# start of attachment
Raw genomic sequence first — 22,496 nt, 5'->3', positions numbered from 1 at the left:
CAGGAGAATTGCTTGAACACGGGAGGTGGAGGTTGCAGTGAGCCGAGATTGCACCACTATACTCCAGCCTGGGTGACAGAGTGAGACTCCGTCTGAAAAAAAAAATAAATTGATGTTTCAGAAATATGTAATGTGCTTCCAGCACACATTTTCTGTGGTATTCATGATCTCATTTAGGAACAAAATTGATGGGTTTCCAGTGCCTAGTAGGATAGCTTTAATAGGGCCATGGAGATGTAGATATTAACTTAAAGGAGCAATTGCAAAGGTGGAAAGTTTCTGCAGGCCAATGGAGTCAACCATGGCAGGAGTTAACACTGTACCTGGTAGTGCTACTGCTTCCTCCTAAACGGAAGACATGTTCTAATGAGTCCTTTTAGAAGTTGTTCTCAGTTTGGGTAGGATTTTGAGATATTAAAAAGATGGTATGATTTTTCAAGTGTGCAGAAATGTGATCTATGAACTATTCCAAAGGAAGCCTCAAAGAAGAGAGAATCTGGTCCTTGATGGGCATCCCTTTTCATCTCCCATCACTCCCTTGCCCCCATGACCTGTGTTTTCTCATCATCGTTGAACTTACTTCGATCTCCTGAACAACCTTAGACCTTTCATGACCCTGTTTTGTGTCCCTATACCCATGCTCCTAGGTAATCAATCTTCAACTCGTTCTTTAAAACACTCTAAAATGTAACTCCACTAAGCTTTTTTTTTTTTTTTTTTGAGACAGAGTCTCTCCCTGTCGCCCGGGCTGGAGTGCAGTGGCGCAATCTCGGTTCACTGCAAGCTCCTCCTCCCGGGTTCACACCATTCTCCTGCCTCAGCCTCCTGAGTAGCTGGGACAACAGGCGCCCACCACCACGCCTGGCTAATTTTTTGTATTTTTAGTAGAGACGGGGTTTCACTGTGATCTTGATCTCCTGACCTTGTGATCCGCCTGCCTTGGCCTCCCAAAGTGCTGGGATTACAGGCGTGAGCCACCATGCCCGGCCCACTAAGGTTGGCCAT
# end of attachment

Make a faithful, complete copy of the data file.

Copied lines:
Raw genomic sequence first — 22,496 nt, 5'->3', positions numbered from 1 at the left:
CAGGAGAATTGCTTGAACACGGGAGGTGGAGGTTGCAGTGAGCCGAGATTGCACCACTATACTCCAGCCTGGGTGACAGAGTGAGACTCCGTCTGAAAAAAAAAATAAATTGATGTTTCAGAAATATGTAATGTGCTTCCAGCACACATTTTCTGTGGTATTCATGATCTCATTTAGGAACAAAATTGATGGGTTTCCAGTGCCTAGTAGGATAGCTTTAATAGGGCCATGGAGATGTAGATATTAACTTAAAGGAGCAATTGCAAAGGTGGAAAGTTTCTGCAGGCCAATGGAGTCAACCATGGCAGGAGTTAACACTGTACCTGGTAGTGCTACTGCTTCCTCCTAAACGGAAGACATGTTCTAATGAGTCCTTTTAGAAGTTGTTCTCAGTTTGGGTAGGATTTTGAGATATTAAAAAGATGGTATGATTTTTCAAGTGTGCAGAAATGTGATCTATGAACTATTCCAAAGGAAGCCTCAAAGAAGAGAGAATCTGGTCCTTGATGGGCATCCCTTTTCATCTCCCATCACTCCCTTGCCCCCATGACCTGTGTTTTCTCATCATCGTTGAACTTACTTCGATCTCCTGAACAACCTTAGACCTTTCATGACCCTGTTTTGTGTCCCTATACCCATGCTCCTAGGTAATCAATCTTCAACTCGTTCTTTAAAACACTCTAAAATGTAACTCCACTAAGCTTTTTTTTTTTTTTTTTTGAGACAGAGTCTCTCCCTGTCGCCCGGGCTGGAGTGCAGTGGCGCAATCTCGGTTCACTGCAAGCTCCTCCTCCCGGGTTCACACCATTCTCCTGCCTCAGCCTCCTGAGTAGCTGGGACAACAGGCGCCCACCACCACGCCTGGCTAATTTTTTGTATTTTTAGTAGAGACGGGGTTTCACTGTGATCTTGATCTCCTGACCTTGTGATCCGCCTGCCTTGGCCTCCCAAAGTGCTGGGATTACAGGCGTGAGCCACCATGCCCGGCCCACTAAGGTTGGCCAT